The Art of Good Project Closure by Peter Taylor
The value of lessons learned: the art of a good project closureEither you have been missing something, or nothing has really been going on
‘As we know, there are known knowns; There are things we know we know
We also know there are known unknowns: That is to say we know there are some things we do not know
But there are also unknown unknowns: The ones we don't know we don't know’
Donald Rumsfeld (Department of Defence news briefing).
That is one crazy set of words but actually there is a lot of sense in the whole thing. Here you are at the end of the project. It has been a success or, at the very least, is has not been a complete failure, and you are about to head off to the next project. But wait, do you really honestly know everything? Do you know what you don’t know? Well of course you don’t, you can’t possibly. So don’t fool yourself that you do!
So what do you do about it? Well what you do about it is to do something about it – now is the time to conduct a retrospective of your project, a review, a considered and open activity that will allow you the opportunity to learn what it is you don’t yet know.
Just as at the start of the project, remember ‘a brand shiny new project… at a point in time that is full of peace and love and general wellbeing between all parties involved’, well the end of the project is a special time as well. It is a time when project team members are far more likely to talk to you openly, equally and honestly. Therefore it is a time you should really focus some effort on to learn how to be more effective (and even more ‘Productively Lazy’) next time around.
Applying the ‘Productive Lazy’ approach
Finish what you started
As the Mastermind question master says, ‘I’ve started and so I will finish’, and you should make sure that you do the same. Finish the project in a correct and complete manner. Avoid all of those normal pressures and temptations to head off on the next juicy project that is calling you to.
Make the very most of this second opportunity of peace, love and harmony (hopefully) and learn everything that you can learn. It will be worth it I guarantee.
Know what you know
Start first with yourself. What do you ‘know’ about the project? Well a whole bunch of stuff that’s for sure, but what focus less on what you already knew at the start of the project and think more about what you have learnt new during the project.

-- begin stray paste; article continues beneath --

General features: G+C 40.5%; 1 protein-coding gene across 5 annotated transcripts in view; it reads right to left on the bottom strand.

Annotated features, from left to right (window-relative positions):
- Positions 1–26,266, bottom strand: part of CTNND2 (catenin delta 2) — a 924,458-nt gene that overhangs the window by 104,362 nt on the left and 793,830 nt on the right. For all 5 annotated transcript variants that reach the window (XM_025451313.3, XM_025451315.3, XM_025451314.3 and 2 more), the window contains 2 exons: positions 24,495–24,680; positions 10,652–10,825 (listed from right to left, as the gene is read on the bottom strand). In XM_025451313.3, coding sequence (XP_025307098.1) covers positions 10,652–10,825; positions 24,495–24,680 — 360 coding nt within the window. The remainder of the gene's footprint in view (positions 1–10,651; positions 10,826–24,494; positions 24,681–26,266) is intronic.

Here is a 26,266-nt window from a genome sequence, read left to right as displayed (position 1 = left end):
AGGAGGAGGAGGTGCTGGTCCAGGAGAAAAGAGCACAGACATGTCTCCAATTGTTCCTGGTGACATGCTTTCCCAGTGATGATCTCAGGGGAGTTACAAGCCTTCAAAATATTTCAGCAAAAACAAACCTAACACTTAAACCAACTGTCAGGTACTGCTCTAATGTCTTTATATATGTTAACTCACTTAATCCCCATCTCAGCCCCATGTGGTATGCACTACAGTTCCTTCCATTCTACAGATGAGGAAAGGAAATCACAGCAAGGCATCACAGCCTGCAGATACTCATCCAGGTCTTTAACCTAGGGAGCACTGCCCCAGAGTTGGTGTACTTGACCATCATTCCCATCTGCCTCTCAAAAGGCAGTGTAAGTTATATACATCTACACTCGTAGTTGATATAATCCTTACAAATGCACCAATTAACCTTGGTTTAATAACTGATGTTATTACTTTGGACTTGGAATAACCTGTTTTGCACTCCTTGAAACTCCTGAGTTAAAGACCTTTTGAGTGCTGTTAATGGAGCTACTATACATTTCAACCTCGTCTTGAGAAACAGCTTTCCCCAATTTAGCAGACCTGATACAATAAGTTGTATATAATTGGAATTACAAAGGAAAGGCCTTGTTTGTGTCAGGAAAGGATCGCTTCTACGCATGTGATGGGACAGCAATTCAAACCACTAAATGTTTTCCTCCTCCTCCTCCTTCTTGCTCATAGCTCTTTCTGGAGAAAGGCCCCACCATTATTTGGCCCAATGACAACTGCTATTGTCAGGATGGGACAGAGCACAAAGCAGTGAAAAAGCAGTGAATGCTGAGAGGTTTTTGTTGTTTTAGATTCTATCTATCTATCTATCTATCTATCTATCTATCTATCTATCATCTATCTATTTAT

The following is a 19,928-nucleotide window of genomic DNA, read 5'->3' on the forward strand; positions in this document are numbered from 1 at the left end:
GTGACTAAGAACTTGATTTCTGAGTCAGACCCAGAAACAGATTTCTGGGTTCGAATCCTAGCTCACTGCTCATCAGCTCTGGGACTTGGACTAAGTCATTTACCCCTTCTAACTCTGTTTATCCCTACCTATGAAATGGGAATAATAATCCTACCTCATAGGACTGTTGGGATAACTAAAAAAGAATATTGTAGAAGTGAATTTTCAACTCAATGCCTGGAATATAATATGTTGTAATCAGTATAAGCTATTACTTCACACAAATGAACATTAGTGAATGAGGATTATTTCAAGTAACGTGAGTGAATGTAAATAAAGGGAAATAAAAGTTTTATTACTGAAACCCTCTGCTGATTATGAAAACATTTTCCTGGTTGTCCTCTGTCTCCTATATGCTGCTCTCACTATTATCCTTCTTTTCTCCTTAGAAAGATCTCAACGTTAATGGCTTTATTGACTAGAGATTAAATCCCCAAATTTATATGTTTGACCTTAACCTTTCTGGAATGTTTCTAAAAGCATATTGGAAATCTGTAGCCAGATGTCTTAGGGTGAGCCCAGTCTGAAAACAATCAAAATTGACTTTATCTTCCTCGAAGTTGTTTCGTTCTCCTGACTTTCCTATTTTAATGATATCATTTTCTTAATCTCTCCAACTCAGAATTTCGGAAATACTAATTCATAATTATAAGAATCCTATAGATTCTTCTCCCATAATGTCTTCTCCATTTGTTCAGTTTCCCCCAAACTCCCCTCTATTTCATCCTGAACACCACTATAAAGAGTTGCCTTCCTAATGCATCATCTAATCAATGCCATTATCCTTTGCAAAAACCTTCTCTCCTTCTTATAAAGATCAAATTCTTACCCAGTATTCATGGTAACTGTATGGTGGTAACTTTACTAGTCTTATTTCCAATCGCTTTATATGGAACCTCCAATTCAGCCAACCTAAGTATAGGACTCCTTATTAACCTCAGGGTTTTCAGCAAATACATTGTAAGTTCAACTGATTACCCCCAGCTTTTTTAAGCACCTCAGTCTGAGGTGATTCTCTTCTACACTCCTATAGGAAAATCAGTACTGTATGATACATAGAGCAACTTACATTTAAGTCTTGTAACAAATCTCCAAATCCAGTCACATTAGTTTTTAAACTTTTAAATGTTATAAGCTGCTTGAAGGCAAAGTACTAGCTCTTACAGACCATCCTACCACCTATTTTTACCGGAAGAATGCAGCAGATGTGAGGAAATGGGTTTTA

Much of what happened will have been processed, dealt with, handled through the reapplication of past experience or knowledge, but some will have not. You learn through each project, so consider what it is that you learnt this time.
Now you know what you know and probably also know what you don’t know, gaps in your experience on the project, questions you can ask your team.
Find out what you don’t know
Now focus on the unknown unknowns
The ideal way to do this is to conduct a full retrospective, if you can’t do this then at least gather input from key members of your project team. One the best reference books for this Project Retrospectives by Norman L. Kerth (see references). I love the prime directive that Kerth governs his retrospectives by; Regardless of what we discover, we must understand and truly believe that everyone did the best job he or she could, given what was known at the time, his or her skills and abilities, the resources available, and the situation at hand.
There are treasures out there, not one person knows all there is to know about the project, and certainly not you the project manager (you don’t honestly think your team told you everything that went on do you?).
So go gold mining, there are nuggets of gold in ‘lessons learned’ or at least lessons to be learned if only we pay attention. At least one of your project team will tell you something that will aid you in the future, and let you be a little more productively lazy. And the best way to make this happen is to plan for it to happen, right back at the ‘thick’ front-end of the project, back at the very beginning.
Ask what you now need to know
As part of this retrospective process make sure that you also take the opportunity to ask questions that you want answering. Remember? The things that you know what you don’t know, the gaps in your experience on the project, the questions should ask your team.
Complete your knowledge by having an open and honest dialogue with the team. It may surprise them what you don’t know, and they will most doubt be pleased that they were able to help out during the project.
Learn the lessons to be learned
OK, now let’s sum all this up. Carefully and slowly.
- You know what you know.